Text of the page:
After the previous day’s antics and meltdowns, this was going to be a better day. It had to be! A steaming hot bubble bath and a good night’s rest was exactly what was needed to settle in for the final session of the games. The muscles had relaxed, I could finally walk again (even if it was like John Wayne) and I actually was in the right mind-set. It was going to be a breeze.
The World Para-Athletics Championships have just flown by; we turned up on day 1, most of us were brand new to the blocks team and walked in like Bambi on Ice – arms and legs going off in completely different directions, having literally no clue what we were doing and managing to get lost in the tunnels at every single turn. But by day 10, we’ve all got the lay of the land, can basically organise and put out the blocks with a blindfold on and only take a wrong turn when we’re practically sleep-walking. Trust me, it happens…
Truthfully, Sunday evening was more of a procession than anything else. Our team arrived at the usual time for the daily training session, but it was a fairly relaxed atmosphere, giving us time for photo opportunities around the stadium. We actually had time to eat our food and enjoy our team’s company for once, rather than having to run from the track to the workforce canteen, inhale our food and peg it back to the track just in time for the first race. When you’ve just eaten, the last thing you want to do is bend down and pick up some heavy starting blocks and get them off within 20 seconds.
With the Paras, you have incredible access to some of the best athletes and officials in the world. We got chatting to someone during dinner who had a conversation with the technical director of the entire event – he didn’t realise just how many groups had been set up on social media for the volunteers since 2012 and that a huge group of volunteers had actually stayed in contact. We’ve also been lucky enough to get a photo with Liam Malone, whose commentary on Channel 4 has been legendary! We did quite enjoy his bold statements, especially the one where he said he would beat Usain Bolt’s world record.
The ceremonies have all been happening in the Hero Village, so we haven’t been able to see many of the athletes receiving their medals. But there has been two teams of people from the armed forces working in shifts for all 212 ceremonies. Getting to meet a couple of them and finding out how their experiences have been was great, and have even been given the opportunity to talk to the athletes afterwards. Not all the volunteers are inside the stadium, but we’ve all still got the same access to paralympic stars across the length and breadth of the Olympic Park – it’s magical.
Whilst wondering around the endless tunnels, it’s not just athletes and coaches you run into. Sometimes it’s people you didn’t even realise were at the world championships. One of our team bumped into another of the drummers at the opening ceremony of the London Olympics just by chance, and I ran into my classifier who I haven’t seen since February! I managed to get a photo with her, and walked off afterwards with another of our team – I said that I couldn’t work out whether it was a good or bad thing she remembered me, my friend’s response: “Well, you are very… distinctive. No, that’s not the right word. Memorable?” Digging a hole much?!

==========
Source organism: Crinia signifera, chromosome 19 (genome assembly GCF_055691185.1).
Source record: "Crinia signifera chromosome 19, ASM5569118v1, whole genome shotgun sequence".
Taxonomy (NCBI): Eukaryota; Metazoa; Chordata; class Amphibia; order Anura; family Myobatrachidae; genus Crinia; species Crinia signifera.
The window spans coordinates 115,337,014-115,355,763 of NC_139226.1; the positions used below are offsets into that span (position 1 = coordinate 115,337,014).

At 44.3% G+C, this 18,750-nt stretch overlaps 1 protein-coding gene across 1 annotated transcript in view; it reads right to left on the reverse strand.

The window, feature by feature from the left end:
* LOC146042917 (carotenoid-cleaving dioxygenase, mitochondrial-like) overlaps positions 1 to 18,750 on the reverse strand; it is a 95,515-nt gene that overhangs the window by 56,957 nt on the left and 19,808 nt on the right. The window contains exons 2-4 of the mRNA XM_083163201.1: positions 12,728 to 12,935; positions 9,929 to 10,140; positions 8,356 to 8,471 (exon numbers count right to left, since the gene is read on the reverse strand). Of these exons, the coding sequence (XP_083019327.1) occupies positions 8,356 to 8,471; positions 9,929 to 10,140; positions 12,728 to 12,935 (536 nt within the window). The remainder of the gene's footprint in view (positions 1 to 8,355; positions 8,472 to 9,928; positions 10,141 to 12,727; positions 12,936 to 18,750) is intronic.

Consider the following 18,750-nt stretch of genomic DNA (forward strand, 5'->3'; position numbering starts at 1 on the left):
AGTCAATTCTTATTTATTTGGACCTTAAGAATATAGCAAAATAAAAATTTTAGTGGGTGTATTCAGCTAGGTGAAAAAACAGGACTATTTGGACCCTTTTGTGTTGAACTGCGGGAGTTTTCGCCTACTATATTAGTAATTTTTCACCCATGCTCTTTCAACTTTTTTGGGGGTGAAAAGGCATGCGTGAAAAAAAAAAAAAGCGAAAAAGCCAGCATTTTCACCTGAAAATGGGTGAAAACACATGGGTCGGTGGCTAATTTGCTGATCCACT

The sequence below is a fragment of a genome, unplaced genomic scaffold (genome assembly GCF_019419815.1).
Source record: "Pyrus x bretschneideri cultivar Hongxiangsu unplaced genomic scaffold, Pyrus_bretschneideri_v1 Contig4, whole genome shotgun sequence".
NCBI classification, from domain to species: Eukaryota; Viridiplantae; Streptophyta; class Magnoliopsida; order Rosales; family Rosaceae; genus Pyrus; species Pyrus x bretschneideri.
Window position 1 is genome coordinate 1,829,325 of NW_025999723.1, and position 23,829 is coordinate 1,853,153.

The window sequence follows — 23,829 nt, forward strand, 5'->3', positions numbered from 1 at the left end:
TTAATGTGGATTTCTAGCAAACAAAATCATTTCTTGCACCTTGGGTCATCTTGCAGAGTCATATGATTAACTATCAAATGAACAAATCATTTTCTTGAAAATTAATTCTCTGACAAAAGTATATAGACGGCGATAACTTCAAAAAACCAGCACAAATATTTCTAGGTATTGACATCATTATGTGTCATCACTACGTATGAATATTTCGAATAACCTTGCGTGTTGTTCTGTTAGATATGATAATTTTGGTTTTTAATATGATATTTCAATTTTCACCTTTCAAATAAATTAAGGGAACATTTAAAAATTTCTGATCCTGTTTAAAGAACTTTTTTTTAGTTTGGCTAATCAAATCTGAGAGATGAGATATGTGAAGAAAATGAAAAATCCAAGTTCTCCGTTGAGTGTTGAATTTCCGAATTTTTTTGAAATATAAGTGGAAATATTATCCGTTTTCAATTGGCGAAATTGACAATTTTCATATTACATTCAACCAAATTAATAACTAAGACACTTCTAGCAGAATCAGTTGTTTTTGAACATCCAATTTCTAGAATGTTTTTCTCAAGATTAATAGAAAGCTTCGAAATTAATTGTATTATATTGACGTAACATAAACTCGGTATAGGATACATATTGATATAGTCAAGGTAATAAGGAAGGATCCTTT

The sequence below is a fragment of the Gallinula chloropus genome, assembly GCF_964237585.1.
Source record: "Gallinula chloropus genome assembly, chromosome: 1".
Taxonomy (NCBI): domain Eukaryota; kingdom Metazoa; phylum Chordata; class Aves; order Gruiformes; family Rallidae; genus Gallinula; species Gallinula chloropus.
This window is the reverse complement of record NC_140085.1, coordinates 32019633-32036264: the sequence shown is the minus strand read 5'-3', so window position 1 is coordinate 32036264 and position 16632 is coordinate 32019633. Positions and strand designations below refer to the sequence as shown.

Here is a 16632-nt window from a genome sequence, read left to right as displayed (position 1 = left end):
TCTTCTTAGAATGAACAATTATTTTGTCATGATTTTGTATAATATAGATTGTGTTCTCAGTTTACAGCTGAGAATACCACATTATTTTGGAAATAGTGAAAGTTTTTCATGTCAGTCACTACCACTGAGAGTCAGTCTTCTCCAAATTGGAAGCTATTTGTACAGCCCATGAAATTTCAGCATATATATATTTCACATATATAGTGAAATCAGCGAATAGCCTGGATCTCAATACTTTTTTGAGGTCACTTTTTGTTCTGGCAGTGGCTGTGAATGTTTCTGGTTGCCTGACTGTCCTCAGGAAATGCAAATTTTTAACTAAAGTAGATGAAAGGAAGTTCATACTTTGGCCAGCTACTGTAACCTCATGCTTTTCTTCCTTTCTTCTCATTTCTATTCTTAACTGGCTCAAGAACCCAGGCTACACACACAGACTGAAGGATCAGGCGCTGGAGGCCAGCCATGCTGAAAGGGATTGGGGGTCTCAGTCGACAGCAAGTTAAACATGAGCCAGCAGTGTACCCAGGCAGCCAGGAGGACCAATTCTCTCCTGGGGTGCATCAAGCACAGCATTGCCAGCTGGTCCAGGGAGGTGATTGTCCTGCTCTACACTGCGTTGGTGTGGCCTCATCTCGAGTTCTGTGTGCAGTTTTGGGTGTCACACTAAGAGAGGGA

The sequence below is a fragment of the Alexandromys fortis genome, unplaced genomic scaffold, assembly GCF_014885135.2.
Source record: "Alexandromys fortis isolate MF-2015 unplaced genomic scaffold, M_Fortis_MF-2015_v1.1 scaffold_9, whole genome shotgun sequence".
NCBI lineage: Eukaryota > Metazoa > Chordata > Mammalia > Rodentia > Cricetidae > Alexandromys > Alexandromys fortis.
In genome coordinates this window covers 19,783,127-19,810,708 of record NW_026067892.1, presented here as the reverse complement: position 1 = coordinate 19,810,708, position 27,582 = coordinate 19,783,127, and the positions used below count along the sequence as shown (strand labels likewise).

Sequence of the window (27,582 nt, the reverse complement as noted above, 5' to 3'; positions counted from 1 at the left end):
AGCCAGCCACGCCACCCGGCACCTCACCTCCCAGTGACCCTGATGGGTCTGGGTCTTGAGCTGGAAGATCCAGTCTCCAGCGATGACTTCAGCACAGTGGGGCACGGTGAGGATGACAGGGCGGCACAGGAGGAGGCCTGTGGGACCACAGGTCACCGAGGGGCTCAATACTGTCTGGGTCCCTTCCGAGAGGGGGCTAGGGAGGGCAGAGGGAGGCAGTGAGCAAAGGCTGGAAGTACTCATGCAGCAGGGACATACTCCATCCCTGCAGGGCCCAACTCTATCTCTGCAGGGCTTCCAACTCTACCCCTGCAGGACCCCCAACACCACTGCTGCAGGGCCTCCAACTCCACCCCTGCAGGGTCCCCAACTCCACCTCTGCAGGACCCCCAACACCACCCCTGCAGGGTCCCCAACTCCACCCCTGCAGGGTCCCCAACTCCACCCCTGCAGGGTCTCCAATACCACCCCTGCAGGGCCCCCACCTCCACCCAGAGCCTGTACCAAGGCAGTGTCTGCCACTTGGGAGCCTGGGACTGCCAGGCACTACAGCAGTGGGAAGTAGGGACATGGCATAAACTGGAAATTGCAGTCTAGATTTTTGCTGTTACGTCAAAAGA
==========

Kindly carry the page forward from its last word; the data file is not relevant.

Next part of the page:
The session itself was easy enough, but getting ourselves organised seemed to take more of an effort than any of the previous days. I’m surprised our team leaders weren’t tearing their hair out; clearly we were delirious after 10 days of competition and giggling away like teenage schoolgirls in a sex education class, so they had no chance. The sleep-deprivation had well and truly set in and none of us even knew what day of the week it was, let alone the time, or what races were actually happening throughout the evening.
It wasn’t all work and no play. Volunteer cam was a particular favourite of ours, and we were all set for our close up, but the cameramen just didn’t spot us in time. Instead though, we did manage to finally get a selfie with Waspie the mascot which we had been desperate to get, and decided to join in with the crowd and sing everyone’s karaoke favourite, Sweet Caroline.
Our team have bonded so quickly in such a short amount of time. Many of us have met for the very first time in the last 10 days and shared some of the best experiences of my life with these incredibly kind, inspirational people. So of course, we weren’t going to go away without some group photos, especially with the infamous number 9. I will never be able to thank this group of people for making the championships so special. I was nervous on my first day, but there was a whole team there to settle my worries and include me in anything and everything.
It may have taken 4 hours to drive back home to Southampton, and more than two hours of that stuck in circles because of diversions in central London, and weeping on the phone to my mum because I was so shattered, but it was worth it. All of it was more than worth it. I have a whole new outlook on life because of these championships and the friends that I have made for good – I am a better person for meeting every single one of the volunteers and understanding their backgrounds. They all want to achieve something and give back to the community, and I’ve got the volunteering bug now.
Once you’re in this tight-knit community, you’re in it for life. So thank you. For everything.